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The Professor’s Corner: It takes two to tempo

Hello my lovely jogging friends!

Change is everywhere it seems at the moment. With the new running schedule I felt it was also time to relocate Prof towers to somewhere a little closer to the club (yes my life revolves around Sandhurst Joggers). The Professor is much like a grumpy old man and hates change. I mean really hates change. So whilst new Prof towers is the best thing to happen to me in a long while, Prof felt decidedly different and responded to the change by sticking his head behind a chest of drawers for 3 hours and refusing to come out (true story). Anyhow, after a week of adjusting he is feeling much better and has come to help answer some questions about the buzz around the new and (hopefully) improved tempo run tonight. There’s a life lesson in there somewhere…

ProfQ. So Prof, explain to our readers what a tempo run actually is…

A. Tempo runs can benefit anyone and everyone from a new starter to an old recruit and a speedy to a steady runner.

The term ‘tempo run’ gets misused frequently. The experts (see Jack Daniels – Daniels Running Formula) define it as 20 minutes of steady running at threshold pace. This brings about a debate about what threshold pace is and the simple answer is the level of effort just below the body’s ability to clear the production of lactate, aka ‘comfortably hard’. The most important aspect of a tempo run is to maintain a specific and constant pace.

Q. That was really boring and technical – did you just copy it from a certain running website?

A. Yes. You know I have an actual life outside of answering your running questions don’t you? I have to find new good places to sleep around the house for a start.

Q. OK so 20 minutes of running – but the SJ tempo run is around 7-8 miles and takes at least an hour. How does that work?

A. The Daniel’s running formula book is targeted at track and shorter distance runners.  It also assumes that you are already running at lactate threshold when you reach that 20 minutes, when in reality you need a small amount of distance to ‘warm up’.  Pfitzinger, another running expert (go google I’m not doing all your work for you) states that a marathon runner should be looking to do a 9 mile tempo run. SJ’ers tend to be training for 10k races and up, so the tempo run distance tries to cater to that.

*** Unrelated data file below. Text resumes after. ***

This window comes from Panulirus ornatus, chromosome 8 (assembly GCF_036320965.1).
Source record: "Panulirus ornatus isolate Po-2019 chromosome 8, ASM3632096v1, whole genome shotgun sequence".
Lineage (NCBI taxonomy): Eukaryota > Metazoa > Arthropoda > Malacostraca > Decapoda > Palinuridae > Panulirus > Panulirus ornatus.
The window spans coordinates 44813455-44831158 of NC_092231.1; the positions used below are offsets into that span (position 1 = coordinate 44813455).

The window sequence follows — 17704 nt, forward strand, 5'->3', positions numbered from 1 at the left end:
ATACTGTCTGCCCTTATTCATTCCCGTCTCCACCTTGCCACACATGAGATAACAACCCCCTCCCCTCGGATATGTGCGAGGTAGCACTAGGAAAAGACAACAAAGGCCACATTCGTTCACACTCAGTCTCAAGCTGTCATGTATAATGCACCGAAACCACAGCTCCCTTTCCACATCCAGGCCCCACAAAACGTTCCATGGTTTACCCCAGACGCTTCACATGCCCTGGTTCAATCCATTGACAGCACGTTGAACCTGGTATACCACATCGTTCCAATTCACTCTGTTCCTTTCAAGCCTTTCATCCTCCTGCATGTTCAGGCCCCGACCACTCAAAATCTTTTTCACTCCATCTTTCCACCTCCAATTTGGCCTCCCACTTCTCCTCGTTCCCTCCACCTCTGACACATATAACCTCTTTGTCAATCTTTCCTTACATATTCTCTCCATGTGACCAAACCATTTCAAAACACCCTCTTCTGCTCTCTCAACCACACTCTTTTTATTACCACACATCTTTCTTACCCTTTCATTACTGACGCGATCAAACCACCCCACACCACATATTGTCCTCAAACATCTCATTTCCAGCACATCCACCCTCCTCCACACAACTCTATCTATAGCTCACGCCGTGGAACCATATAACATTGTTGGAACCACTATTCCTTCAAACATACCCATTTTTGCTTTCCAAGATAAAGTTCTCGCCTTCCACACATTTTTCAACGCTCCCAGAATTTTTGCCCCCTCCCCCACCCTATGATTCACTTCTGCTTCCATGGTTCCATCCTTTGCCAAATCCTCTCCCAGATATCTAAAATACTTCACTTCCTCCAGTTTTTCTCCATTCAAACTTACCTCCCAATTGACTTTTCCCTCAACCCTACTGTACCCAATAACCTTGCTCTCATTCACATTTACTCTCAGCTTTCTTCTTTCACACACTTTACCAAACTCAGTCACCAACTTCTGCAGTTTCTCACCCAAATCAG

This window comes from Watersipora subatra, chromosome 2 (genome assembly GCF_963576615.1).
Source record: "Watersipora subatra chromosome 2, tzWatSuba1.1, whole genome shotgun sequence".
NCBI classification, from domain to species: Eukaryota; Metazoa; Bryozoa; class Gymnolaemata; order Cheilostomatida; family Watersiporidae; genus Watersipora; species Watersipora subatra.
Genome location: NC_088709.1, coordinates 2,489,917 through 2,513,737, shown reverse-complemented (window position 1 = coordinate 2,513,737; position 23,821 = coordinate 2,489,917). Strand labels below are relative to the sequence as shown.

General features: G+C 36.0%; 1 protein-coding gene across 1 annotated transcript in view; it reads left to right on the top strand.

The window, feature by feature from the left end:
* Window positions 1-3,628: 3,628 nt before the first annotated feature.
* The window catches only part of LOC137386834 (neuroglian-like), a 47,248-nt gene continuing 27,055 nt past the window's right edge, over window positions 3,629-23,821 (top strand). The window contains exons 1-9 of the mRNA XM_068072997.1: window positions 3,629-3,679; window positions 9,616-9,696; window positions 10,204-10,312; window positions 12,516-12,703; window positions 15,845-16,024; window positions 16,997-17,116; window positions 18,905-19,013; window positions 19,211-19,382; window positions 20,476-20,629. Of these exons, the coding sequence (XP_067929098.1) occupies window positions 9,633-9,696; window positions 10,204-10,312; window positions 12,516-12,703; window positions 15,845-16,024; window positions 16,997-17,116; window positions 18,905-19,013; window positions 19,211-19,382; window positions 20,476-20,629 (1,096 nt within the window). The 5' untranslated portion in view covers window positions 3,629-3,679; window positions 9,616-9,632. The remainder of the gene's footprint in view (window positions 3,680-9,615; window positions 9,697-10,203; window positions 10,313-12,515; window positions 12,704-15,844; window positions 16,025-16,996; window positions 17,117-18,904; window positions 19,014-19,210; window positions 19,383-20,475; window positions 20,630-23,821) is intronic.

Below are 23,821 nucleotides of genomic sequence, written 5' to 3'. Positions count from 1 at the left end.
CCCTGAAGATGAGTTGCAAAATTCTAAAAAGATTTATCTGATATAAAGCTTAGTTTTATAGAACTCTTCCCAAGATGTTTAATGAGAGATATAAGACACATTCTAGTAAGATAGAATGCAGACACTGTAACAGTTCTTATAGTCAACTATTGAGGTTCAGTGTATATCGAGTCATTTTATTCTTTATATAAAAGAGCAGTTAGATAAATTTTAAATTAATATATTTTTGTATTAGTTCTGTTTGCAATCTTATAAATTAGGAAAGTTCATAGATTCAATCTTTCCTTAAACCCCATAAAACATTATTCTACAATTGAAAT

Q. Great – tell me why this is different to a club run?

A. Unlike the club run there is no looping. However there are specific pacers looking to help everyone from 9:30 min/milers to 6:30 min/milers. The idea is that you start the run with a group that might be a little bit outside of your comfort zone. Stay with them for as long as you can. If you have to drop back, you can join the next pacing group down or if you are comfortable with the route (which is available on the facebook page) you can continue at the ‘in-between’ pace for the rest of the run. The next week you can do the same again, but try to stay with your chosen pace group a little longer. Eventually you should be able to complete the entire route at your chosen pace – then you can start looking to push the gap to the next group. Remember that the idea is to be as consistent as possible – so don’t go and join the fastest group and then drop all the way down to the slowest. Whilst this run is aimed at helping you to get faster, it’s also useful for learning how to pace yourself. The last pacer will make sure that everyone gets round – so there is no fear of ‘falling off the back’.


Staying together

Q. This sounds a little daunting! Will it be of benefit to me?

A. Last week we ran the first ‘trial’ group and people of all speeds surprised themselves with what they were capable of. Club runs are great for miles in the bag and a catch up with friends, but it’s all too easy to ‘sit in’ at a comfortable pace and not push yourself. If you would like to improve and you don’t know where to start then the tempo run is a good place. It’s also a good chance to test out the interval work from a Tuesday or track on a Friday. It’s a really supportive run and we want you to find your new level – whether that’s pace, distance or fitness. Come and give it a try!

Q. Will there be a pacer at my chosen pace?

A. We are slowly building up the network of available pacers. When someone paces a run, they have to be capable of running consistently at that pace and to ensure that they can, we are asking people to pace at a speed slower than their own tempo pace (makes sense?) this means they are effectively ‘giving up’ their run to help. However, pacing is extremely rewarding in it’s own right and a very good discipline to learn. Try running even splits along the Sandhurst-Crowthorne ‘undulating’ road! We’re on the lookout for pacers of all abilities to try and fill a few gaps, so if you think you’d like to give it a go then send us an email or put a post on facebook. There are lots of pacers available tonight so it’s a good time to come and give it a go! The slowest and fastest group will be decided by who turns up to run.

Q. Can I see a picture of you with your head hidden behind the chest of drawers?

Nikki says: Yes. Yes you can.

Prof's method for coping with change.

Prof’s method for coping with change.

The tempo run takes place on a Thursday night at 7:30pm. Meeting in the Sandhurst Sports Centre (Owlsmoor Road) car park.

About Professor Moriarty

I am a cat who knows a lot about running.

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